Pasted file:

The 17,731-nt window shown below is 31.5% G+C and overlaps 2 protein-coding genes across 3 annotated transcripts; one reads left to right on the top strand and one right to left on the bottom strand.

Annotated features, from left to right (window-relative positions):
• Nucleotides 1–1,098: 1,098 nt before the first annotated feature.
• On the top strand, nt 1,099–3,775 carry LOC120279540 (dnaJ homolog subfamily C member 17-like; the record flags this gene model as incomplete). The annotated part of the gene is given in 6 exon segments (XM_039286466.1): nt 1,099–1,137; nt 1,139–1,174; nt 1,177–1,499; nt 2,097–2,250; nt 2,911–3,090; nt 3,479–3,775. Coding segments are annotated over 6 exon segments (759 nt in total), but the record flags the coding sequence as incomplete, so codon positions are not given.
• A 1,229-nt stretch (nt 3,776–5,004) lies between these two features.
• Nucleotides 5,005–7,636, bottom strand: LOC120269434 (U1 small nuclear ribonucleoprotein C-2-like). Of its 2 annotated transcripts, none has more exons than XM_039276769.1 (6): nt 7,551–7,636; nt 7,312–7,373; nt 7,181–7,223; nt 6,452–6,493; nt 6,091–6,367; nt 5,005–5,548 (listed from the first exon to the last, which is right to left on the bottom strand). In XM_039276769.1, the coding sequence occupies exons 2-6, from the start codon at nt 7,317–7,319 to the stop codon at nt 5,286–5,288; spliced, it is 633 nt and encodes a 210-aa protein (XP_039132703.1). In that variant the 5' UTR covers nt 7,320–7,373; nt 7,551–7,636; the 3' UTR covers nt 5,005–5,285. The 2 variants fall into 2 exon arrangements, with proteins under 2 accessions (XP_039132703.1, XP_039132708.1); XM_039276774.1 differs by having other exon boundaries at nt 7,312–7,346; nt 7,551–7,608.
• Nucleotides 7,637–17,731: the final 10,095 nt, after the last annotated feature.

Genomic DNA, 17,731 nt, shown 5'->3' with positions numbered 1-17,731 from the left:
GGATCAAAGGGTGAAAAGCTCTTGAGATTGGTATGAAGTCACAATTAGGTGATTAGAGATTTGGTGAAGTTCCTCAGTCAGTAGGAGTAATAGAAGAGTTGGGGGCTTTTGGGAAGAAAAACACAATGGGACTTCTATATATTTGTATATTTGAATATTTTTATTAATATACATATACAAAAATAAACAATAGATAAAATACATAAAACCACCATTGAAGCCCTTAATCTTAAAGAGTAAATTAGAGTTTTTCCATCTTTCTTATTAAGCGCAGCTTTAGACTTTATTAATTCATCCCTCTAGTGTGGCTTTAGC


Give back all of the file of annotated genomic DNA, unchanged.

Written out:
The 17,731-nt window shown below is 31.5% G+C and overlaps 2 protein-coding genes across 3 annotated transcripts; one reads left to right on the top strand and one right to left on the bottom strand.

Annotated features, from left to right (window-relative positions):
• Nucleotides 1–1,098: 1,098 nt before the first annotated feature.
• On the top strand, nt 1,099–3,775 carry LOC120279540 (dnaJ homolog subfamily C member 17-like; the record flags this gene model as incomplete). The annotated part of the gene is given in 6 exon segments (XM_039286466.1): nt 1,099–1,137; nt 1,139–1,174; nt 1,177–1,499; nt 2,097–2,250; nt 2,911–3,090; nt 3,479–3,775. Coding segments are annotated over 6 exon segments (759 nt in total), but the record flags the coding sequence as incomplete, so codon positions are not given.
• A 1,229-nt stretch (nt 3,776–5,004) lies between these two features.
• Nucleotides 5,005–7,636, bottom strand: LOC120269434 (U1 small nuclear ribonucleoprotein C-2-like). Of its 2 annotated transcripts, none has more exons than XM_039276769.1 (6): nt 7,551–7,636; nt 7,312–7,373; nt 7,181–7,223; nt 6,452–6,493; nt 6,091–6,367; nt 5,005–5,548 (listed from the first exon to the last, which is right to left on the bottom strand). In XM_039276769.1, the coding sequence occupies exons 2-6, from the start codon at nt 7,317–7,319 to the stop codon at nt 5,286–5,288; spliced, it is 633 nt and encodes a 210-aa protein (XP_039132703.1). In that variant the 5' UTR covers nt 7,320–7,373; nt 7,551–7,636; the 3' UTR covers nt 5,005–5,285. The 2 variants fall into 2 exon arrangements, with proteins under 2 accessions (XP_039132703.1, XP_039132708.1); XM_039276774.1 differs by having other exon boundaries at nt 7,312–7,346; nt 7,551–7,608.
• Nucleotides 7,637–17,731: the final 10,095 nt, after the last annotated feature.

Genomic DNA, 17,731 nt, shown 5'->3' with positions numbered 1-17,731 from the left:
GGATCAAAGGGTGAAAAGCTCTTGAGATTGGTATGAAGTCACAATTAGGTGATTAGAGATTTGGTGAAGTTCCTCAGTCAGTAGGAGTAATAGAAGAGTTGGGGGCTTTTGGGAAGAAAAACACAATGGGACTTCTATATATTTGTATATTTGAATATTTTTATTAATATACATATACAAAAATAAACAATAGATAAAATACATAAAACCACCATTGAAGCCCTTAATCTTAAAGAGTAAATTAGAGTTTTTCCATCTTTCTTATTAAGCGCAGCTTTAGACTTTATTAATTCATCCCTCTAGTGTGGCTTTAGC